Secondly, it is highly unlikely that the executive of one of America’s largest car makers was taken for a joyride in a race car sans helmet. Safety regulations were pretty loose back then, but not that loose.
The final nail in the factual coffin for this scene is there is no record of it ever happening. You’d think if Henry Ford II jumped into a GT40 someone would have noted it.
Read next: The cars that shaped Le Mans
6. Much of the technology used to build the GT40 is overlooked
If you took Ford vs Ferrari as wholesale truth, you’d probably believe that the GT40 was almost exclusively developed on an American airfield.
But this misses much of the cutting-edge technology of the time that was used to develop the legendary racer. This included engine dynamometers that ran motors through simulations of the race, which at the time was something straight out of science fiction.
7. Lee Iacocca didn’t negotiate the deal with Ferrari
While Ford did attempt to buy Ferrari at the start of 1963, it didn’t happen quite as the film depicts. Firstly, Lee Iacocca wasn’t part of the team of lawyers sent to Italy to ink the deal.
Secondly, there was no cunning espionage that resulted in a counter bid on Ferrari by Fiat. While the Italian company did eventually buy Ferrari, that wasn’t until 1969. At the time of the film Fiat granted Ferrari a cash stipend as thanks for elevating the stature of Italian cars internationally.
What prompted the deal with Ford to be torpedoed was simple, Enzo Ferrari didn’t want to give up control of his race team. Legend has it; he circled the clause in the paperwork, wrote ‘this will not do’, walked to lunch with his solitary lawyer, and never returned.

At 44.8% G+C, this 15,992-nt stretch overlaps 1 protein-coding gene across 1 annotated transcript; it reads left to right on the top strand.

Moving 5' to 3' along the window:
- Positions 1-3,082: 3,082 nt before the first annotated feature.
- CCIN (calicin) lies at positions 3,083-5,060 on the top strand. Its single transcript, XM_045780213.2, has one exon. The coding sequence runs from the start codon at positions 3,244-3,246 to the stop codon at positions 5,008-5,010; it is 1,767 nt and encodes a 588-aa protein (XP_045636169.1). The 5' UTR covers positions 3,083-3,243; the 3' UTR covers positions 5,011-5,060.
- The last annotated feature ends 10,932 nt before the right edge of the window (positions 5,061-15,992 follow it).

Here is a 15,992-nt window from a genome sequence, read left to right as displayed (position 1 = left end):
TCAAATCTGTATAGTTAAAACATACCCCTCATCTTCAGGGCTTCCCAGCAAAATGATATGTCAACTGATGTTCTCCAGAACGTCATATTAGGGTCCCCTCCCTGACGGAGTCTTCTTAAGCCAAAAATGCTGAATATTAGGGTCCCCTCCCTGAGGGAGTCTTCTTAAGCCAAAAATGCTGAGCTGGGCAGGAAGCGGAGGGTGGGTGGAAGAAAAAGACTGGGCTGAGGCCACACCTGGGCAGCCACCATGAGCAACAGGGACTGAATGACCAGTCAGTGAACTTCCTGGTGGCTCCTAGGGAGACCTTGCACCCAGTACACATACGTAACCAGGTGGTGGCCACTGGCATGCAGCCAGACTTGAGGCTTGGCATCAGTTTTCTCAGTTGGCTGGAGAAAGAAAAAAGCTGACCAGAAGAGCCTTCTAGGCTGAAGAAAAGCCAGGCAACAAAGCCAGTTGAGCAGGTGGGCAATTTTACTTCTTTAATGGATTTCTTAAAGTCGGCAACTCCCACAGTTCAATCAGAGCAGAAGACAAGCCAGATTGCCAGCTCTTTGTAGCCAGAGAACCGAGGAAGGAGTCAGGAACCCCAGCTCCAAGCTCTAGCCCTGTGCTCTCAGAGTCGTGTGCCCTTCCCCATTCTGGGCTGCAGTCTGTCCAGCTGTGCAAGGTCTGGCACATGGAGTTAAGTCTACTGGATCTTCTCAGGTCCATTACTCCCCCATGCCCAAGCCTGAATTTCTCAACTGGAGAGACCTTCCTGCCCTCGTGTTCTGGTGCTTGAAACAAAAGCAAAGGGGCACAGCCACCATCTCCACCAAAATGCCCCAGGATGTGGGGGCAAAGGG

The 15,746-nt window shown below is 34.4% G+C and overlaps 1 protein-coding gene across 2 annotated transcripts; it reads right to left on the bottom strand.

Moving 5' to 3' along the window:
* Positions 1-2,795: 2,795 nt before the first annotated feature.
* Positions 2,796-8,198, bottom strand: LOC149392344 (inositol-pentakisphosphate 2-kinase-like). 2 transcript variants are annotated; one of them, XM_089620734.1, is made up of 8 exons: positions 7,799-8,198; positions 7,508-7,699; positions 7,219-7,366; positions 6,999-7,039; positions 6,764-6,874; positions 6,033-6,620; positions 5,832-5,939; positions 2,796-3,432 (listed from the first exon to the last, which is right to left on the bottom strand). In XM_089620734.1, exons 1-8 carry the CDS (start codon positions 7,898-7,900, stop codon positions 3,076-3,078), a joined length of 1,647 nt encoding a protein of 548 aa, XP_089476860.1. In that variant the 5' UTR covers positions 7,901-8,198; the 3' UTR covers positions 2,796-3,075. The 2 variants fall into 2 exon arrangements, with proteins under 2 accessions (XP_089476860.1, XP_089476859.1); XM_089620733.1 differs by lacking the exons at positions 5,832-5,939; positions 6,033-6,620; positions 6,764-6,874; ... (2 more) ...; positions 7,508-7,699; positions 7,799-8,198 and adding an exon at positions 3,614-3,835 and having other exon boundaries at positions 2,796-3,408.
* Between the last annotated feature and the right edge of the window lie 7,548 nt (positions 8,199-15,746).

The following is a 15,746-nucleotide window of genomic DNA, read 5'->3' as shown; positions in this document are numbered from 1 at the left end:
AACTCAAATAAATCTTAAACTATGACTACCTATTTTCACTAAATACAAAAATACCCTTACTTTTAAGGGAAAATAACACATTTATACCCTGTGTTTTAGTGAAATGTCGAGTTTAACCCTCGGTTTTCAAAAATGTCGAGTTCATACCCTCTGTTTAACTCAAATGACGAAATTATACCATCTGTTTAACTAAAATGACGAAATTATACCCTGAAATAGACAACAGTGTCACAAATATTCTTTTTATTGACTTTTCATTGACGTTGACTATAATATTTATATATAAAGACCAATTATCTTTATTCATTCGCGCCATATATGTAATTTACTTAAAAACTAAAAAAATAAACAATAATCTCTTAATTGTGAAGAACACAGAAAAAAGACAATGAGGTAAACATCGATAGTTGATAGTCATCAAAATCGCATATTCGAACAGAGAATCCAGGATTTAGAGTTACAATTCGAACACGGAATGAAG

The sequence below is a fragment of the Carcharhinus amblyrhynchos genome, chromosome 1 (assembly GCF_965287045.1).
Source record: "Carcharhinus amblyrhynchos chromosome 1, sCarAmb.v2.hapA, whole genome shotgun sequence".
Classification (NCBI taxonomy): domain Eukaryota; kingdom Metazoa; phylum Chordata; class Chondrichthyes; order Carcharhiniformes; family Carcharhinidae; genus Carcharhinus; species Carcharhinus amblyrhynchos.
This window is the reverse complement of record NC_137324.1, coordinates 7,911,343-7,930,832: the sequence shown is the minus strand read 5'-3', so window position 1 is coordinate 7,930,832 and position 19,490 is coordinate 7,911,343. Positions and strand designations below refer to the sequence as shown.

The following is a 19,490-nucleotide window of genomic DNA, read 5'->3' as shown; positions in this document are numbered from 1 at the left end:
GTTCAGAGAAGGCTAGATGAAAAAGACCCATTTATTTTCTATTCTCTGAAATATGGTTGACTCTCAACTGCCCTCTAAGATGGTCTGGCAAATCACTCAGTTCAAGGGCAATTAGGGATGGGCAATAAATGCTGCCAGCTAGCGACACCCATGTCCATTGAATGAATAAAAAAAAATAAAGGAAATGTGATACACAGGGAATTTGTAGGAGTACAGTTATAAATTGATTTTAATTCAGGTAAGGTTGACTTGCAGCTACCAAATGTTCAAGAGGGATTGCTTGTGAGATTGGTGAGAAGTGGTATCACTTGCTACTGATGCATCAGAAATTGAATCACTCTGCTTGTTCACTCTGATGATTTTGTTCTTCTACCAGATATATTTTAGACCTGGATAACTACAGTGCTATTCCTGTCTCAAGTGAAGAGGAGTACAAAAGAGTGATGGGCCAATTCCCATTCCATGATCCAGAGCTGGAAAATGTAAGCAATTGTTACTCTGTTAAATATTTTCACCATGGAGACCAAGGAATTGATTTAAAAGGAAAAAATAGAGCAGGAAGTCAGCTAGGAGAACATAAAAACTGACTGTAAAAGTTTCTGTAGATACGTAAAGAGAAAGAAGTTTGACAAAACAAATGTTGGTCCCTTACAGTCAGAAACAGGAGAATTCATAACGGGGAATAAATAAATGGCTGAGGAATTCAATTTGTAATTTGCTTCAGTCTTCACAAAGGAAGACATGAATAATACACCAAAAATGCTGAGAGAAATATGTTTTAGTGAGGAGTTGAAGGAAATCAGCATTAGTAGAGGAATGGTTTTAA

8. Enzo Ferrari didn’t attend the race
As the patriarch of Maranello, it would make sense for Enzo Ferrari to be a Le Mans in 1966 to watch his team defeat Ford once more. In the film he is depicted as stoically overseeing proceedings in pitlane, even having a verbal jab at his American equivalent Henry Ford II.
But this is a glaring historical mistake, as Enzo Ferrari didn’t attend Le Mans ’66, meaning he wouldn’t have been present to give a gracious tip of the hat to Ken Miles come race end.
9. Changing from second to fourth gear probably isn’t a strategy that’ll win Daytona for you
One of the more gripping action sequences shows Ken Miles on the final lap of Daytona, attempting to overtake Dan Gurney, also in a GT40. Aside from the fact that he won the ’66 race by eight laps and the stadium floodlights depicted weren’t installed until 1990, Miles’ winning strategy appears to be to shift up to gears to pip his rival Ford on the line. Given that a 7-litre GT40 has a four-speed gearbox, he’d clearly made his way to the head of the pack by driving the thing in second gear. Unlikely.
10. An inconvenient truth?
The movie claims that that Shelby was the first American to have won Le Mans. While he did win the 1959 race in an Aston Martin, both Phil Hill and Luigi Chinetti were American who had previously stood on the top step of the podium at La Sarthe, in 1958 and 1949 respectively. The reason they were both erased from history for the movie? Maybe because both drove Ferraris to victory.
Read next: Behind the scenes of Ford vs. Ferrari